First Nations, Citizenship and Animals, or Why Northern Indigenous People Might Not Want to Live in Zoopolis

Paul Nadasdy
2016 Canadian Journal of Political Science/Revue canadienne de science politique  
AbstractRecent northern First Nation land claim agreements have created a new category of First Nation citizenship. Although many embrace the category as an essential aspect of First Nation sovereignty, others reject it as a colonial imposition that constrains the possibilities for indigenous politics. There does indeed appear to be a gap between the legal category of First Nation citizenship and northern indigenous peoples' ideas about political society. For one thing, the latter includes
more » ... ls, while the former does not. In their recent book,Zoopolis, Donaldson and Kymlicka develop a model of animal citizenship. Although not primarily concerned with First Nation citizenship, they do assert the universality of their model, including its compatibility with indigenous ideas about proper human-animal relations. In this article, I assess those claims and show that, to the contrary, their model is in many ways antithetical to the knowledge and practices of northern indigenous peoples.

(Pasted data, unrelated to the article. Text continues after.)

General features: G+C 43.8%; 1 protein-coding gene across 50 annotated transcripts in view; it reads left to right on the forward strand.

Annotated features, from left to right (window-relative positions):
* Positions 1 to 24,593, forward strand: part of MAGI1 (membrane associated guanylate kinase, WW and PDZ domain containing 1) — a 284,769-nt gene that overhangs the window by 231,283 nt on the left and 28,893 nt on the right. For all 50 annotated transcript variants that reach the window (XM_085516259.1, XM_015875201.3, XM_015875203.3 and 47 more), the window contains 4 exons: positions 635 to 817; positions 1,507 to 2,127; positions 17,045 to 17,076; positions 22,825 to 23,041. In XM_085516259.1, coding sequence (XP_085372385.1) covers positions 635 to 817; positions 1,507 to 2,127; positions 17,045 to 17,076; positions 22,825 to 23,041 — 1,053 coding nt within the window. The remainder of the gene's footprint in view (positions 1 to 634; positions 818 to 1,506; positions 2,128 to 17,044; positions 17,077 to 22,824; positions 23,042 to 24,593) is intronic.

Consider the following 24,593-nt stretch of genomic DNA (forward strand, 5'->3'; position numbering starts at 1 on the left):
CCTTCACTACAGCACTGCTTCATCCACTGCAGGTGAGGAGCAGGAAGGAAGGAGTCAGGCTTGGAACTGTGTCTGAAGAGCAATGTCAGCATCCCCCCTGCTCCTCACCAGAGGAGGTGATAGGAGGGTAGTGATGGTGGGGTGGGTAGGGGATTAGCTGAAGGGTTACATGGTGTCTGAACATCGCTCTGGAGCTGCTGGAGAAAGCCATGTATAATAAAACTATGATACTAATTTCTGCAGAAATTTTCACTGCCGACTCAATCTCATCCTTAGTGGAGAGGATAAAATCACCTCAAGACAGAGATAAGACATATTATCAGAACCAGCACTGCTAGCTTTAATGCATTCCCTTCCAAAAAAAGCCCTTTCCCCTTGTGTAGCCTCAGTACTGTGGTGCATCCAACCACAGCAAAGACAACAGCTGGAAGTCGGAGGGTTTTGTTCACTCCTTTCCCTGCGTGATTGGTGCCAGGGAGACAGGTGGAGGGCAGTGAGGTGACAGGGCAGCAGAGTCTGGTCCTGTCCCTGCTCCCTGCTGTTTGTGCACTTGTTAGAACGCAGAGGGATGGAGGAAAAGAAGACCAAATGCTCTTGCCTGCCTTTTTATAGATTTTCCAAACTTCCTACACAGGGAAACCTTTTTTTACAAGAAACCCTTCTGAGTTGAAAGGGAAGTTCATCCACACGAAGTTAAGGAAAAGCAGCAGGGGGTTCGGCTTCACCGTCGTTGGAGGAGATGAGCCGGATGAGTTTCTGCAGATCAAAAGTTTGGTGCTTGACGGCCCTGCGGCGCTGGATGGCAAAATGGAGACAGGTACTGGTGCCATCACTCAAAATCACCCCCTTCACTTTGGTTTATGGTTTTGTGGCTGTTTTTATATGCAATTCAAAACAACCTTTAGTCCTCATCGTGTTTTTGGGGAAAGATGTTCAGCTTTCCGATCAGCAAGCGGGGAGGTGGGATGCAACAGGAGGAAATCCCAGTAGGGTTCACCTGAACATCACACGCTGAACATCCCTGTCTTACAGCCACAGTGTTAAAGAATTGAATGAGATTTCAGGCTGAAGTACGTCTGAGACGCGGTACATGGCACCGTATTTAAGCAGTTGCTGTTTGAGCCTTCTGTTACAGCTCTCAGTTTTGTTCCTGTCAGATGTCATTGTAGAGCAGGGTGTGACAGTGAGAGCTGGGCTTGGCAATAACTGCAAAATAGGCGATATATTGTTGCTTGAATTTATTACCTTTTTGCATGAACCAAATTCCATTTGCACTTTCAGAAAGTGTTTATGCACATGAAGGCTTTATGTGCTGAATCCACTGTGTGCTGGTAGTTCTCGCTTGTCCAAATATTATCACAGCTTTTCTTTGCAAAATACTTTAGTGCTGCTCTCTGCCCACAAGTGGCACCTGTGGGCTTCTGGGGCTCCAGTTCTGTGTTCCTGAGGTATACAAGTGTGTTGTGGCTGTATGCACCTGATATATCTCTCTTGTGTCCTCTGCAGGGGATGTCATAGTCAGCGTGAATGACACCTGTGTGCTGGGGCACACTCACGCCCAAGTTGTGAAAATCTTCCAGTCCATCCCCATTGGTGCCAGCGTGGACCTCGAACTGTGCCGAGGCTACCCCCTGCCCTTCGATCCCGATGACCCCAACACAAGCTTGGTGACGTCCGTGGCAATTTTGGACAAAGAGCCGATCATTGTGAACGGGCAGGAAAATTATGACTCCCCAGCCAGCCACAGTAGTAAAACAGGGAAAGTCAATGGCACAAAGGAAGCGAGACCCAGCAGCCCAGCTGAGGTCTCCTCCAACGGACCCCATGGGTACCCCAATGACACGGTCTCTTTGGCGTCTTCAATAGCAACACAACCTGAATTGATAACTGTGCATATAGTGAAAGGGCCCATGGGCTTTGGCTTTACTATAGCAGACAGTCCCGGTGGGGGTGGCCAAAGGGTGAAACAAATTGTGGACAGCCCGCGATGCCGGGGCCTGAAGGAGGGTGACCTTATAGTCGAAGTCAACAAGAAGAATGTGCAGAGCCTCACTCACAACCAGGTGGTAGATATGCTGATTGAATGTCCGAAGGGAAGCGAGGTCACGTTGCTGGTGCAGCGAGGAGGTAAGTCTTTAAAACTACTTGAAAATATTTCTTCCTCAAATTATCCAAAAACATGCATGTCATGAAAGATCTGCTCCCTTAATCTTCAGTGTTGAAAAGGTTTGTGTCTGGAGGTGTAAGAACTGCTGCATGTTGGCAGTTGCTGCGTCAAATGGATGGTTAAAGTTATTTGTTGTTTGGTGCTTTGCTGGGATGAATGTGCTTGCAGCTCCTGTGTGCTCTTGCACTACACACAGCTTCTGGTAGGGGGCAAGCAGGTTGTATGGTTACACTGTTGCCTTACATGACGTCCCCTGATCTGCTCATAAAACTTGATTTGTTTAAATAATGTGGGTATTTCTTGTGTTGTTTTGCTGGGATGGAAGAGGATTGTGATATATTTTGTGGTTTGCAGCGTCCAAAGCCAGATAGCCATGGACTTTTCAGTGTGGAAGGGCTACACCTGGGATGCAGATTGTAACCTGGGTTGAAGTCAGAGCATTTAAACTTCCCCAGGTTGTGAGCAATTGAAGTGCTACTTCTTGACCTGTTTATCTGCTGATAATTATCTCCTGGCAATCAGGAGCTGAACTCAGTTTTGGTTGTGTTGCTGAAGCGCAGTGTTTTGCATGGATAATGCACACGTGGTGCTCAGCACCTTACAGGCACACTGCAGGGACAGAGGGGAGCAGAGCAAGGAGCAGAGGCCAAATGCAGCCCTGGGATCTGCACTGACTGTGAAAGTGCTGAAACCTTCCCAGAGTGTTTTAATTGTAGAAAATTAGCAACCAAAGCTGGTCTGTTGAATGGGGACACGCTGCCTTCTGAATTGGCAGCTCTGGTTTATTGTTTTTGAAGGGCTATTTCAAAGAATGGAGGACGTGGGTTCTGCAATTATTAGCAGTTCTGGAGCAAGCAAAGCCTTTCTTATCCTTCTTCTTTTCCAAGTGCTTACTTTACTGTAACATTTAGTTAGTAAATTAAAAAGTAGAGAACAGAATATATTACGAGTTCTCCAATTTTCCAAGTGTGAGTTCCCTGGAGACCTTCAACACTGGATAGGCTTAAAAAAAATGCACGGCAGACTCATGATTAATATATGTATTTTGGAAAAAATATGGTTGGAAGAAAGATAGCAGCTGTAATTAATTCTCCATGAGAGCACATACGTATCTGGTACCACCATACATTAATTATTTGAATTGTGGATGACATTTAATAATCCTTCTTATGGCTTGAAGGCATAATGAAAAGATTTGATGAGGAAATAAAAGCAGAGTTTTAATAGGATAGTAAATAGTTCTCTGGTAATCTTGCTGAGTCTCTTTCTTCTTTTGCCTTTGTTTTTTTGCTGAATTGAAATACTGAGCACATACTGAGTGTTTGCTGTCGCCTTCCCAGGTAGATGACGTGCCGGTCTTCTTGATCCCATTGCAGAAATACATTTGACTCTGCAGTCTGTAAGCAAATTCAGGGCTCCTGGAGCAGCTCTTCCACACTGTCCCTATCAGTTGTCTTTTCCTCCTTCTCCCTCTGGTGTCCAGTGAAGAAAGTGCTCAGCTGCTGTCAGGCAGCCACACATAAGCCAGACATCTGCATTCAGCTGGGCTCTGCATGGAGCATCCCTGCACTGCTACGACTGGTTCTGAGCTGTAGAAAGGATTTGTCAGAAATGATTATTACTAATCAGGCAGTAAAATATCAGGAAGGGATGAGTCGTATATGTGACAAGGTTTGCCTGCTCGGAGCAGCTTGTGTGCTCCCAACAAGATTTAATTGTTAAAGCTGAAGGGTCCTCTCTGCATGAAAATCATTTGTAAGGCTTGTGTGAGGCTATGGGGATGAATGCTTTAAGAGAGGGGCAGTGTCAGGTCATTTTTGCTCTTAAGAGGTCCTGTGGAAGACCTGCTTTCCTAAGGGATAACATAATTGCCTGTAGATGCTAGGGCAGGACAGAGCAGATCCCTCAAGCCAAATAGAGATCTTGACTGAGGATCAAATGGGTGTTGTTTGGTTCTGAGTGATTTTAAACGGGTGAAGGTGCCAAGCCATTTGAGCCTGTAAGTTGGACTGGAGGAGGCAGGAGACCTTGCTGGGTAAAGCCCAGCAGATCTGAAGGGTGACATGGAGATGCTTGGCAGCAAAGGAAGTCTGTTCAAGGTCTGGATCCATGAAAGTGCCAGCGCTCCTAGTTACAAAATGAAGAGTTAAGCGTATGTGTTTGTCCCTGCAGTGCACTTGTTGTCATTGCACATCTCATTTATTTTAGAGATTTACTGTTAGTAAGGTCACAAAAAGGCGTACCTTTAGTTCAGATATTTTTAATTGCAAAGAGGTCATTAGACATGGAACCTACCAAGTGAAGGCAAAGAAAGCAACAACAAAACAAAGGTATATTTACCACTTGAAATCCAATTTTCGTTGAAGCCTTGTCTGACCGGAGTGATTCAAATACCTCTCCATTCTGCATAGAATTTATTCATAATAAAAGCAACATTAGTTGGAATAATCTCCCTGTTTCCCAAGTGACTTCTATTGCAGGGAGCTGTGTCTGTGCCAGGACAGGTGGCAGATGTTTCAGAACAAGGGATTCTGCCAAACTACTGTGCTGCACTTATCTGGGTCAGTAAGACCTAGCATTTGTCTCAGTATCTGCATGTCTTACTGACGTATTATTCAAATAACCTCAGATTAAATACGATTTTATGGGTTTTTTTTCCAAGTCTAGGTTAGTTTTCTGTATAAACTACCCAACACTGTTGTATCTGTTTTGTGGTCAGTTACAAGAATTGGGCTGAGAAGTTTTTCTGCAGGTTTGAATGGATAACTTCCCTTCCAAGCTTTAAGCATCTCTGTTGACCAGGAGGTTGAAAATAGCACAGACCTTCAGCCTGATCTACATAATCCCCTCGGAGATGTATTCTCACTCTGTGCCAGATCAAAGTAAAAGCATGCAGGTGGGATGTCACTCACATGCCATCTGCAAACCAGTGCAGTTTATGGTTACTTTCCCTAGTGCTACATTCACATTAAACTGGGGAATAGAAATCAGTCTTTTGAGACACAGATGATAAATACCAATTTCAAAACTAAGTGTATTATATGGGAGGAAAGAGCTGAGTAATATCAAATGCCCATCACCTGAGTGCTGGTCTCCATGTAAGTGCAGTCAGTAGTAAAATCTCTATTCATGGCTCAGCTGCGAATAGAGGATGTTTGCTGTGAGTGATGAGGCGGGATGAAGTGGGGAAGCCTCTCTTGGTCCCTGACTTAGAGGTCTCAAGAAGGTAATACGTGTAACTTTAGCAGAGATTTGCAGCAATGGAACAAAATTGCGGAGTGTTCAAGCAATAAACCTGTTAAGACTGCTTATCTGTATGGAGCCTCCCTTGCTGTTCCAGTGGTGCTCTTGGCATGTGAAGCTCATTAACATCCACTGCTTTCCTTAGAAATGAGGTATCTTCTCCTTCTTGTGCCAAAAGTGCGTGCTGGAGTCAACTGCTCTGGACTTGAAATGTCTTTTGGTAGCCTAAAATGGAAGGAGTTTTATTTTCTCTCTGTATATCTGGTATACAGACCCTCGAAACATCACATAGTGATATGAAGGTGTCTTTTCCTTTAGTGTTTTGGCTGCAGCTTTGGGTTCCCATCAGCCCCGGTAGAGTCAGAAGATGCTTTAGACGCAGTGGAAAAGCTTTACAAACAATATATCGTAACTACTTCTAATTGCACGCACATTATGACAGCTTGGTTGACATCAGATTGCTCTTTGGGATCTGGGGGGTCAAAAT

doi:10.1017/s0008423915001079 fatcat:wxj3ndgbjfgz7cst6bj5aaj3oi